Rabinowitz said that in order to pursue reimbursement, the firm would use a miscellaneous CPT code in combination with a unique Z code, an identifier for molecular diagnostic tests, which it is in the process of obtaining. Following a draft LCD, it will negotiate pricing with MolDx, he said.
As previously noted, Natera believes that the $2,800 reimbursement price of a similar cell-free DNA test for transplantation rejection, marketed by CareDx, will serve as a guide for Natera's own reimbursement discussions.
Natera first announced it would launch a test to detect acute rejection in kidney transplantation in June, based on results from a retrospective study it conducted with researchers at the University of California, San Francisco.
Since then, Natera said, it has completed both analytical and clinical validation of its assay, which it plans to launch next year.
In the reproductive health space, reimbursement for NIPT in average-risk pregnancies continues to be the biggest hurdle.
Of the major insurance companies, United Healthcare and Aetna have continued to hold out on including NIPT for average-risk pregnancies in their coverage policies. In addition, state Medicaid programs mostly do not reimburse for average-risk pregnancies, although Steve Chapman, Natera chief operating officer, said that one state Medicaid program has now routinely started covering NIPT in the average-risk population.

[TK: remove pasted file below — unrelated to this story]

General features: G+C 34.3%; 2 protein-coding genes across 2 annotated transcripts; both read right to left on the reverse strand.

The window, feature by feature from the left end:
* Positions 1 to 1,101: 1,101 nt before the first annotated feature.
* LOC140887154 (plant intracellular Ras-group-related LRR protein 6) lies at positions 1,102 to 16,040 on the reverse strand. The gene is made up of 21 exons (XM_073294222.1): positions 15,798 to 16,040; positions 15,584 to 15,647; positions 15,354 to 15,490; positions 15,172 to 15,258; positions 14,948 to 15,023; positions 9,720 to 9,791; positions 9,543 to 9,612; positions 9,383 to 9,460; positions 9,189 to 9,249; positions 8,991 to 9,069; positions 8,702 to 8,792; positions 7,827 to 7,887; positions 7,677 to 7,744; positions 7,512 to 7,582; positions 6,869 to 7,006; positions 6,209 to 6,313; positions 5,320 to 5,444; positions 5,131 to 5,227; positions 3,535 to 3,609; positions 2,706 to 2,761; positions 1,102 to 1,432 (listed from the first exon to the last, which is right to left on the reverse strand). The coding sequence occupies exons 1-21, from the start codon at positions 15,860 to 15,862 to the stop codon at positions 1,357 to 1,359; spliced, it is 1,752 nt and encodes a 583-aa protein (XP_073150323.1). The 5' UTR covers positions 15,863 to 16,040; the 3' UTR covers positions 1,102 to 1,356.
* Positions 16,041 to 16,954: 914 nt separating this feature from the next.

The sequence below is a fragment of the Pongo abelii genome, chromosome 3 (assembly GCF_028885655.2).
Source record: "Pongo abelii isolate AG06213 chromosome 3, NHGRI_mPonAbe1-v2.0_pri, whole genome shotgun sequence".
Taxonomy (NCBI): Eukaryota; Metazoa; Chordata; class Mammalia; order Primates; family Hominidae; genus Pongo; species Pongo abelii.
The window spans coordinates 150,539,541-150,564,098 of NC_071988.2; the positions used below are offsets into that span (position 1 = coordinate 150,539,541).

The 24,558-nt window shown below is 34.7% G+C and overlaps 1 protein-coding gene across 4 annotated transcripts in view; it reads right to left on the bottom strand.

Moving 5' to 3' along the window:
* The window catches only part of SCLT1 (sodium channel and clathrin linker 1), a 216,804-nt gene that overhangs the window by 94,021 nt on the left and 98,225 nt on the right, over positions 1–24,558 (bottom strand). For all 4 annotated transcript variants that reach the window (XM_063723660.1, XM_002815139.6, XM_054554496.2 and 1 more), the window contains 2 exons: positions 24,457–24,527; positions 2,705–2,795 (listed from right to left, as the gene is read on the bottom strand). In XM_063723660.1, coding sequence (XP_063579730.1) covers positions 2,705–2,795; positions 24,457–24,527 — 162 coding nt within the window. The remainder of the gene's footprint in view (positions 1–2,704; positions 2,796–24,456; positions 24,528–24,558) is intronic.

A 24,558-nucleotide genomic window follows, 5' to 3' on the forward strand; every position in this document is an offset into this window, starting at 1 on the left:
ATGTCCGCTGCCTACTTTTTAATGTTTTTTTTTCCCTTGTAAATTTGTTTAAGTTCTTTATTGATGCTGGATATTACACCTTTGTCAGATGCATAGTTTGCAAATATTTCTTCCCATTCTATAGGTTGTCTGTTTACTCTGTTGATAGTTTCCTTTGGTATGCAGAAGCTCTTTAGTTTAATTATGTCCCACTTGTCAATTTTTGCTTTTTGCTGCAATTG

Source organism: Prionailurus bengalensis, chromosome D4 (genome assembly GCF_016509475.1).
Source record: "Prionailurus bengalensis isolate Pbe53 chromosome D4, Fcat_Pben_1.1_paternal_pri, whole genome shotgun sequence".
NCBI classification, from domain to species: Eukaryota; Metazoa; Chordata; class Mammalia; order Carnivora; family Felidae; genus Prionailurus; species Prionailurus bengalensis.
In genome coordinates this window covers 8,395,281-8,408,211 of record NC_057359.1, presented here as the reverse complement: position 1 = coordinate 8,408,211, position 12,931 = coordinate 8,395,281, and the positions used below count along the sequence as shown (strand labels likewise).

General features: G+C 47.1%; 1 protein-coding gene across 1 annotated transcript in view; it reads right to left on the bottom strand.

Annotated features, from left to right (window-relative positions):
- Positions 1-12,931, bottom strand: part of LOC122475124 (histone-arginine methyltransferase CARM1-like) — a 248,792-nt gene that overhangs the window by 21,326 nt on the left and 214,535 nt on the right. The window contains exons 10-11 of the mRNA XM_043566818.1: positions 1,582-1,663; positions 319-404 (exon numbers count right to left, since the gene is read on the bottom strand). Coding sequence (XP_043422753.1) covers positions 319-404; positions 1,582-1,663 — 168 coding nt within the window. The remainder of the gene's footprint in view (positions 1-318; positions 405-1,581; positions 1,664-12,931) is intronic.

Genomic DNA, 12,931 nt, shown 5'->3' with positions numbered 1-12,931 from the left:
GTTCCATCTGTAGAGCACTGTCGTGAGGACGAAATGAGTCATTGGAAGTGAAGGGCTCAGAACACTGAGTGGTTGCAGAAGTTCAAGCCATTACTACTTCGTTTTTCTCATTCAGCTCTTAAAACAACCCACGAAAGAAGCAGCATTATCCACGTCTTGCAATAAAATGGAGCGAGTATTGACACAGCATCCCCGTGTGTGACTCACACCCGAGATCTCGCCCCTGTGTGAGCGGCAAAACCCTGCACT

Chapman reiterated previous comments from Natera that it does expect ACOG to issue favorable guidelines around the use of NIPT in the general pregnancy population, following the withdrawal of a previous bulletin where it did not recommend NIPT as a first-line screen for average-risk pregnancies.
Natera has also finished enrollment of 20,000 patients in its SMART trial, a prospective trial intending to establish clinical utility for NIPT to screen for fetal microdeletions. Paul Billings, Natera's chief medical officer, said that Natera is currently analyzing the first 10,000 patients and aims to publish that interim data in a peer-reviewed journal in mid 2019. He said the company thinks that the study "will demonstrate the importance of microdeletion management," with full results by the end of 2019 or early 2020.
Also on the reproductive health side, uptake of Natera's cord blood banking service, Evercord, has been slower than anticipated. The company previously touted its Evercord product as a way to tap into the consumer genomics market, with the potential of eventually offering whole-genome sequencing at birth.
Rabinowitz said that while volumes for this product are growing, they are just growing more slowly than originally expected. Cannacord Analyst Mark Massaro wrote in a note to investors that Natera is likely facing competition on this front, including from PerkinElmer. He added that within Natera's reproductive health business, results of the SMART trial would be especially important and could "meaningfully accelerate Natera's ability to get paid for its microdeletions test."
Cowen Analyst Doug Schenkel also noted the lower-than-expected Evercord sales and said that the investment bank is now "cautious on the revenue trajectory of Evercord," but added that Natera's complementary products helped its position.